Writing More; Writing Differently

Writing More; Writing Differently February 28, 2014
(note: I am not actually creating graffiti in this picture!)
“Pipe Dreams” Photography and concept by Libby Bulloff; modeling and costuming by me
(note: I am not actually creating graffiti in this picture!)

As a follow up to my post on why people shouldn’t tell folklorists to write children’s books, I thought I would reflect a little on writing in my life these days.

I’ve always written. I started keeping a dream journal some time in elementary school, and I wrote my first novel in 4th grade. I began keeping a journal of recollections in middle school, and I made it a daily writing practice in high school. I still journal every day (or almost – sometimes I’ll leave a day unwritten and come back a day or two later to complete it). That means I have a daily chronicle of at least half of my life. I’ve been writing in various online forums since 2000, and I’ve been writing short fiction, poetry, and non-fiction on and off since around that time as well.

When I started grad school, I decided to put my other writing loves on the back-burner for a while, so that I could  really excel as an academic. I maintained other hobbies, of course, like dance and cooking, but I didn’t want to expend energy writing things that weren’t directed toward my goal of becoming an awesome scholar. I maintained my daily journal practice, and I continued to do some blogging here and there, but fiction definitely dropped out of my life for a while.

Now, however, I’m in a holding pattern. I’ve got my PhD – now what? I haven’t landed the sweet tenure-track professorship of my dreams, so I’m exploring other options. One of those options is writing.

Something that shifted in grad school, which I only noticed recently, is that I really started to love writing nonfiction. That, and I’m quite good at it! I love crafting clear, accessible prose that conveys information and insight. Whether I’m writing for an academic audience or the public, I’ve truly grown to enjoy this kind of writing. Sometimes I even get paid for it, as in paid blogging gigs and freelance educational writing gigs.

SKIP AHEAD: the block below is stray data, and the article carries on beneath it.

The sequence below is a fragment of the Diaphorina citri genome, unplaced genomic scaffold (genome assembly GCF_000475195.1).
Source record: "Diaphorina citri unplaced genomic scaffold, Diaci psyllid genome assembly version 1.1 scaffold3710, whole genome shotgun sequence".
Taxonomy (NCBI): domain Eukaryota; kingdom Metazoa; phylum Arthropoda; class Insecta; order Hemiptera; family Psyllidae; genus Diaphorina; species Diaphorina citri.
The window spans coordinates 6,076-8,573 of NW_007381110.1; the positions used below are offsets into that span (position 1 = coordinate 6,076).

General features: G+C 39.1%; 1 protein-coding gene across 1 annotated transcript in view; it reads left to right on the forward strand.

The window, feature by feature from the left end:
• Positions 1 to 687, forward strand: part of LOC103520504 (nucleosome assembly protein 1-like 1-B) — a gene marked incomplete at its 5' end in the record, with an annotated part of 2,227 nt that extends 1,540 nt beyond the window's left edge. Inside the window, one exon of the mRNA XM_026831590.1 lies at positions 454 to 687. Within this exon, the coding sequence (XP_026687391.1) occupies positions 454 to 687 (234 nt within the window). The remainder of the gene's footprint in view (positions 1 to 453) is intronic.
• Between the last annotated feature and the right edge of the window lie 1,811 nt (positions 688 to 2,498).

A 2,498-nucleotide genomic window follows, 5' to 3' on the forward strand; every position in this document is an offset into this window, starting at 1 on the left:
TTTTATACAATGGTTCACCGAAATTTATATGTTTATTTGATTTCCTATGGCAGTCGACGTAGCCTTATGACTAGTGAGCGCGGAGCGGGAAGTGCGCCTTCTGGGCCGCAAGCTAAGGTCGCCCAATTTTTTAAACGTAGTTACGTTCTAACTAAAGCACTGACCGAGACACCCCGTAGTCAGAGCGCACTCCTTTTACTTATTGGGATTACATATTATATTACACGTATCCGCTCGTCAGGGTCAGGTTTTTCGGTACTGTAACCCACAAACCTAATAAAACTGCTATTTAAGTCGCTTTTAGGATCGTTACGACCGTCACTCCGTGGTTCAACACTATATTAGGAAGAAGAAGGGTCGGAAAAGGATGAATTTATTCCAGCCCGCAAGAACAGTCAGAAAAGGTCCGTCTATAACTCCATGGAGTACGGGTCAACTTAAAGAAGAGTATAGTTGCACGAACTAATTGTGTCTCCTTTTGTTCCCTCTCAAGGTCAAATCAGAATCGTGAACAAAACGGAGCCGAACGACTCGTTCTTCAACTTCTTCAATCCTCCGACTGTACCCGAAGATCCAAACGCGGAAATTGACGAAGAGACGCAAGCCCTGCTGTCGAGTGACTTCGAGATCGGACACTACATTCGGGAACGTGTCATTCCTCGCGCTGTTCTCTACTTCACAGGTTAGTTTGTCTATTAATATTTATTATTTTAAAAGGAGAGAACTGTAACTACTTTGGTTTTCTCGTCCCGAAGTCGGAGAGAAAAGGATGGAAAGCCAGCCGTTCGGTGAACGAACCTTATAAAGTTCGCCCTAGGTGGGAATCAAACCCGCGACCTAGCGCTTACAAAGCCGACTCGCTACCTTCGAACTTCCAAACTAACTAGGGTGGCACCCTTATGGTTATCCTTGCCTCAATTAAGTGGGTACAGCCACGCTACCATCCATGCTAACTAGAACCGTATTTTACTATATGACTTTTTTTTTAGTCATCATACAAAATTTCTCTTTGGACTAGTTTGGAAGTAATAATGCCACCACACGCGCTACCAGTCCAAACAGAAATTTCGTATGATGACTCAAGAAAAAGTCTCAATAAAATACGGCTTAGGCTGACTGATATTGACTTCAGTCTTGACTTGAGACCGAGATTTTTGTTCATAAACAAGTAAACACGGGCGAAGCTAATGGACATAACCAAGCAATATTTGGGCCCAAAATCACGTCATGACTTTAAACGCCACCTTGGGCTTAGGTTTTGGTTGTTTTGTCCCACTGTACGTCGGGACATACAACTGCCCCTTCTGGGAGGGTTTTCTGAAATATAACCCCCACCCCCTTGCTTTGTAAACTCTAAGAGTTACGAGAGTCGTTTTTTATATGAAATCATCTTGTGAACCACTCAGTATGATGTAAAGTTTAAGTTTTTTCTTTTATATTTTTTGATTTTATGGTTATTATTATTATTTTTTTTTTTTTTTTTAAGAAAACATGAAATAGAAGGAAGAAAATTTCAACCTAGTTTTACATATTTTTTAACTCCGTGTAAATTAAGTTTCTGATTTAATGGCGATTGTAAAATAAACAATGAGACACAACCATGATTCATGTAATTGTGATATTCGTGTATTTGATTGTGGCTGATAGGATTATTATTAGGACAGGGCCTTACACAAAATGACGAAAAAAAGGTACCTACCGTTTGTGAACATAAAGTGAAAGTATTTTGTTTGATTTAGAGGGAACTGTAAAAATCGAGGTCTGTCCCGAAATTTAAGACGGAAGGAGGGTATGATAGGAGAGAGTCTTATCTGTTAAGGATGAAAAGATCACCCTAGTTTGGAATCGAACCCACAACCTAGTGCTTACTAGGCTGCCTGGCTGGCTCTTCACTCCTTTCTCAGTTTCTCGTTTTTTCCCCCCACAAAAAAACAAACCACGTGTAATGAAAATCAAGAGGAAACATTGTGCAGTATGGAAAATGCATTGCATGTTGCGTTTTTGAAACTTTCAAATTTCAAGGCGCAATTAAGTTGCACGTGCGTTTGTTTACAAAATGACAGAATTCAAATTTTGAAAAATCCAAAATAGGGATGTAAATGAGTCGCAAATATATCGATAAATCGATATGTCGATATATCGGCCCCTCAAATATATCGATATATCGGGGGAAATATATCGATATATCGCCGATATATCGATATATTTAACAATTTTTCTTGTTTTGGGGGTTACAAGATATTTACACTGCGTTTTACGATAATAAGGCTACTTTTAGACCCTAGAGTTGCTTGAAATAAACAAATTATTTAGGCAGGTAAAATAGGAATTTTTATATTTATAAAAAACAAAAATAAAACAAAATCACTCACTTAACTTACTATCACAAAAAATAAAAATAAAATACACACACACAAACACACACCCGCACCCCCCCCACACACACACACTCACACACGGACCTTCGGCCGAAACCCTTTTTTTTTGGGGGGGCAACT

Basically, I’ve always been a writer. I’m just now reframing my ideas on how to go about it, and how to incorporate it into my identity and my career.

So, while I continue to waft in post-PhD limbo, I’ve decided to write more, and write differently. I’ll maintain my daily journal practice, and I’ll consider to blog (both here and at MySexProfessor.com – which I adore for numerous reasons, since I think it’s really important to disseminate information about gender, sex, and sexuality to the public).

But I’ll also start investigating the kind of writing that I want to do. I’m no longer the starry-eyed Berkeley graduate signing up to move across the country and start grad school; doubtlessly I’ll be interested in writing different kinds of things now than I was then. I think I want to continue to develop my craft as a non-fiction writer, though I may dabble in fiction again. I may listen to the hordes of friends and family members who are telling me to write a book to market to the general public, since apparently I have enough interesting things to say that people are eager to read my work. In order to find my voice now, as a mature scholar-writer, I’ll need to write more, and perhaps write things I hadn’t originally set out to write. But this much is for sure: I’m looking forward to the process!

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  • Cat

    Outstanding. This sounds like a fun adventure, just waiting to unfold! <3

    • jeana

      Thanks Cat! I’m enjoying it thus far.

  • Paul Patton

    Because of the same sorts of worries about the academic job market, I’ve been writing more lately too. I write radio scripts for ‘A Moment of Science’ on public radio. I do enjoy explaining science to a broad audience, although sometimes I don’t get to explore the issues with as much depth as I am used to. I’ve also been learning more about fiction writing by helping a friend with her steampunk fantasy novel.

    • jeana

      Yes, writing for a different audience can be really stimulating, though it always has its pros and cons.

  • As a writer, I’m glad to hear you’re still writing!

    I love those moments when you realize that the inside of your head is a different place–a whole new place to explore!

    Good luck!

    ~:)

    • jeana

      Thanks Sami! I always enjoy hearing your perspective on things.